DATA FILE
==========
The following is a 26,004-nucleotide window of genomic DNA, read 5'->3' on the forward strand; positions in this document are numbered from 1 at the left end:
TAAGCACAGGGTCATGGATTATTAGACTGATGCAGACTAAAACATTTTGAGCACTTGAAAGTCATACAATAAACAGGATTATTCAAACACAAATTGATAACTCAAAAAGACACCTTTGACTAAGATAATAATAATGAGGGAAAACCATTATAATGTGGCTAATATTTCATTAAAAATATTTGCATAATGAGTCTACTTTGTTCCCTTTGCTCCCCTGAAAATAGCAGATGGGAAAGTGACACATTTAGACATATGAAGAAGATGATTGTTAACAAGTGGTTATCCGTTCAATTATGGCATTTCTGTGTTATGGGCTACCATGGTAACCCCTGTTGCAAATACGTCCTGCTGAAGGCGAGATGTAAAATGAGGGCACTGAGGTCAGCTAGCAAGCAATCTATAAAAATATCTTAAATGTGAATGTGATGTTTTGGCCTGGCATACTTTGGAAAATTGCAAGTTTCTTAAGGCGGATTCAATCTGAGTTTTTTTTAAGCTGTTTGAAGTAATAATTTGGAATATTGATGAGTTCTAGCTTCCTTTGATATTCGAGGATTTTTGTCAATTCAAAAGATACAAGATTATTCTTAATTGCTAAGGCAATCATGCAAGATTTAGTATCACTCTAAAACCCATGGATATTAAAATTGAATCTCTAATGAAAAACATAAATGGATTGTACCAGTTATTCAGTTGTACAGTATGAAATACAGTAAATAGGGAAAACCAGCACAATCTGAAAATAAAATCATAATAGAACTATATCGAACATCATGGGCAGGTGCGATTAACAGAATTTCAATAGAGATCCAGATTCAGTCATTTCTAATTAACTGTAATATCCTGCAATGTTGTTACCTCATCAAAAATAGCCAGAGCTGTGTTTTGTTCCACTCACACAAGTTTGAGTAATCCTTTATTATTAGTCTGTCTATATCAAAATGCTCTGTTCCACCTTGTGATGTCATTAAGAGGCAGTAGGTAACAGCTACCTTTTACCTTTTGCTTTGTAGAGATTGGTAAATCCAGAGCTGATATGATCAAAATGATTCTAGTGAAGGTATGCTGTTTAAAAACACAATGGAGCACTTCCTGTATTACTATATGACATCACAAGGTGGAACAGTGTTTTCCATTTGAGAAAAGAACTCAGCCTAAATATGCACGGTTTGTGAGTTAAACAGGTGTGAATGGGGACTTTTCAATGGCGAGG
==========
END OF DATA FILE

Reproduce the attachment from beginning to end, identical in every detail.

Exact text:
The following is a 26,004-nucleotide window of genomic DNA, read 5'->3' on the forward strand; positions in this document are numbered from 1 at the left end:
TAAGCACAGGGTCATGGATTATTAGACTGATGCAGACTAAAACATTTTGAGCACTTGAAAGTCATACAATAAACAGGATTATTCAAACACAAATTGATAACTCAAAAAGACACCTTTGACTAAGATAATAATAATGAGGGAAAACCATTATAATGTGGCTAATATTTCATTAAAAATATTTGCATAATGAGTCTACTTTGTTCCCTTTGCTCCCCTGAAAATAGCAGATGGGAAAGTGACACATTTAGACATATGAAGAAGATGATTGTTAACAAGTGGTTATCCGTTCAATTATGGCATTTCTGTGTTATGGGCTACCATGGTAACCCCTGTTGCAAATACGTCCTGCTGAAGGCGAGATGTAAAATGAGGGCACTGAGGTCAGCTAGCAAGCAATCTATAAAAATATCTTAAATGTGAATGTGATGTTTTGGCCTGGCATACTTTGGAAAATTGCAAGTTTCTTAAGGCGGATTCAATCTGAGTTTTTTTTAAGCTGTTTGAAGTAATAATTTGGAATATTGATGAGTTCTAGCTTCCTTTGATATTCGAGGATTTTTGTCAATTCAAAAGATACAAGATTATTCTTAATTGCTAAGGCAATCATGCAAGATTTAGTATCACTCTAAAACCCATGGATATTAAAATTGAATCTCTAATGAAAAACATAAATGGATTGTACCAGTTATTCAGTTGTACAGTATGAAATACAGTAAATAGGGAAAACCAGCACAATCTGAAAATAAAATCATAATAGAACTATATCGAACATCATGGGCAGGTGCGATTAACAGAATTTCAATAGAGATCCAGATTCAGTCATTTCTAATTAACTGTAATATCCTGCAATGTTGTTACCTCATCAAAAATAGCCAGAGCTGTGTTTTGTTCCACTCACACAAGTTTGAGTAATCCTTTATTATTAGTCTGTCTATATCAAAATGCTCTGTTCCACCTTGTGATGTCATTAAGAGGCAGTAGGTAACAGCTACCTTTTACCTTTTGCTTTGTAGAGATTGGTAAATCCAGAGCTGATATGATCAAAATGATTCTAGTGAAGGTATGCTGTTTAAAAACACAATGGAGCACTTCCTGTATTACTATATGACATCACAAGGTGGAACAGTGTTTTCCATTTGAGAAAAGAACTCAGCCTAAATATGCACGGTTTGTGAGTTAAACAGGTGTGAATGGGGACTTTTCAATGGCGAGG